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Top NSC official for Europe is leaving

An architect of President JOE BIDEN’s Europe policy is ending her time at the National Security Council, leaving the administration amid deep uncertainties about Ukraine’s future.

AMANDA SLOAT has been a quiet but key figure of the Biden administration’s efforts to mend relationships with traditional allies and counter Russia. From the transition team to her current role as senior director for European affairs, she drafted key pillars of the new team’s transatlantic strategy and accompanied Biden on eight trips to Europe, including for five NATO summits and two EU summits. She was also the driving force behind elevating the “Bucharest Nine,” a group of Eastern European NATO countries brought together to steel the region.

U.S. officials say that her efforts serving a transatlanticist president are a main reason why relations with Europe markedly improved. But after being in the hottest of hot seats for so long, Sloat is looking to cool it.

“It has been an amazing three years, but it’s time. I’m tired,” she told NatSec Daily in a Thursday morning interview confirming her departure. Sloat will be in Chicago with her family for Thanksgiving — her brother-in-law, a professional chef, will contribute to the feast — before traveling to India to focus on yoga and Ayurveda. She’s looking forward to not thinking about or being in Europe for a while. Sloat, who’s last day is next Friday, intends to be back from travel in January, refreshed and ready for her still-unclear next challenge.

Sloat’s tenure at the NSC was dominated by Russia’s invasion of Ukraine. She spent months on little sleep coordinating a response with European allies and warning Ukrainian counterparts that VLADIMIR PUTIN planned for a full-scale assault. U.S. officials have said Sloat ensured the transatlantic response was aligned and robust, leading to billions in military and economic support for Kyiv.

Not everyone is happy with the administration’s policy. They contend more advanced weaponry should have been sent to Kyiv in the war’s earliest days, pointing to Ukraine’s sputtering counteroffensive as evidence. And they also questioned the wisdom of the U.S. allowing the construction of the Russia-to-Germany Nord Stream 2 pipeline to finish, a decision that Germany reversed after the war started.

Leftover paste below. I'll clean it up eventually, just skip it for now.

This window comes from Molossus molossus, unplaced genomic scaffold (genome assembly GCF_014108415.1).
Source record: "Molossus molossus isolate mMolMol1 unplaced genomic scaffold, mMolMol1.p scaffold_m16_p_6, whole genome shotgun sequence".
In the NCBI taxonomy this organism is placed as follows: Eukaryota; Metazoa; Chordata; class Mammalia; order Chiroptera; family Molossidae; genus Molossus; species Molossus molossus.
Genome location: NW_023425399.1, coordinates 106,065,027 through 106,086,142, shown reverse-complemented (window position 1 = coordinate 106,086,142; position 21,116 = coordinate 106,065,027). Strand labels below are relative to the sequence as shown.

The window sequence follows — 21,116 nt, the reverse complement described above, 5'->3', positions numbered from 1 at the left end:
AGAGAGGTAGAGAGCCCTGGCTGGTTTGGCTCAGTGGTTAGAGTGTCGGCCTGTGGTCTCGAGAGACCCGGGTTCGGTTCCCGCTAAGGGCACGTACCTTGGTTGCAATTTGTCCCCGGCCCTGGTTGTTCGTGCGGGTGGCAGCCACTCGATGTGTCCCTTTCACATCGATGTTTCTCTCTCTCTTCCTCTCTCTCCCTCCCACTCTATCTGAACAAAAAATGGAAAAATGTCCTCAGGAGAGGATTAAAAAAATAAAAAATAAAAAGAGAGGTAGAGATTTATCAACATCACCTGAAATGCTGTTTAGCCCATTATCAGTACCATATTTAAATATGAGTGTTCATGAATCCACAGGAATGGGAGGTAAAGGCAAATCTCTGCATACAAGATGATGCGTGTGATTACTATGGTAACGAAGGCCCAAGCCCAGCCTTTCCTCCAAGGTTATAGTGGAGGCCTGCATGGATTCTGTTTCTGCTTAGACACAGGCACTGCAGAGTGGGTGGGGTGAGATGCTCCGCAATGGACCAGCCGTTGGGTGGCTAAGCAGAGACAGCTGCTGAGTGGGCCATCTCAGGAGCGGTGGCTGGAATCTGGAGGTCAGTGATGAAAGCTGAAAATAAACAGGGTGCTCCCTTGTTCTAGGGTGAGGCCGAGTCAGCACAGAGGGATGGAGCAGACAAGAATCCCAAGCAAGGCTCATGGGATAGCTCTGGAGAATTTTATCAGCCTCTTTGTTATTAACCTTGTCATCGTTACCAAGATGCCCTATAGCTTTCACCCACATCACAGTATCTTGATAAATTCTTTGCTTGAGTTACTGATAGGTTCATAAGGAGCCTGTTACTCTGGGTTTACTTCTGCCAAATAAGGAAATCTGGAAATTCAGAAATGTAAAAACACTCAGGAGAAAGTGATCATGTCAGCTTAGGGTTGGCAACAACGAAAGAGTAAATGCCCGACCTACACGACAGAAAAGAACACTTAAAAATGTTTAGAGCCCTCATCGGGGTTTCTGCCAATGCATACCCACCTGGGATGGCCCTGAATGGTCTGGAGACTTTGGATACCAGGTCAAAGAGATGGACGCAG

Sloat went through some challenging moments. Administration officials have said that she, like many of her coworkers, were caught off guard by the U.S.-U.K.-Australia nuclear submarine deal known as AUKUS. Officials said that Sloat was incensed by being left out of the loop as the agreement came together. After the arrangement was announced, she had to field angry calls from France, which saw its own sub-pact with Australia scrapped.

She handled the situation well, colleagues said, and French President EMMANUEL MACRON later went to the White House for a state visit.

Sloat leaves at a precarious time. Continued support for Kyiv is in doubt not only in the U.S. but also in Europe, where some leaders contend there’s no use in providing more military aid when a Ukrainian victory isn’t assured. Her departure follows other top NSC officials, such as Russia lead ERIC GREEN, leading some administration officials to fear too much institutional memory is walking out the door.

Sloat doesn’t see it that way: “We have a lot of people across the interagency who remain in place, and I’ve got a strong team here that has been working on these issues for a while.

National security adviser JAKE SULLIVAN had nothing but praise for Sloat.

“Amanda has been an invaluable part of the president’s team since even before day one, when she triaged the congratulatory calls coming in from leaders around the world. We have relied on her expertise and counsel every day since, especially her leadership in rebuilding transatlantic unity and galvanizing unprecedented support for Ukraine,” he said in a statement.

HUMANITARIAN PAUSES SECURED: It looks like the Biden administration’s diplomacy is paying dividends: Israel will begin to implement short humanitarian “pauses” each day in the fighting in northern Gaza.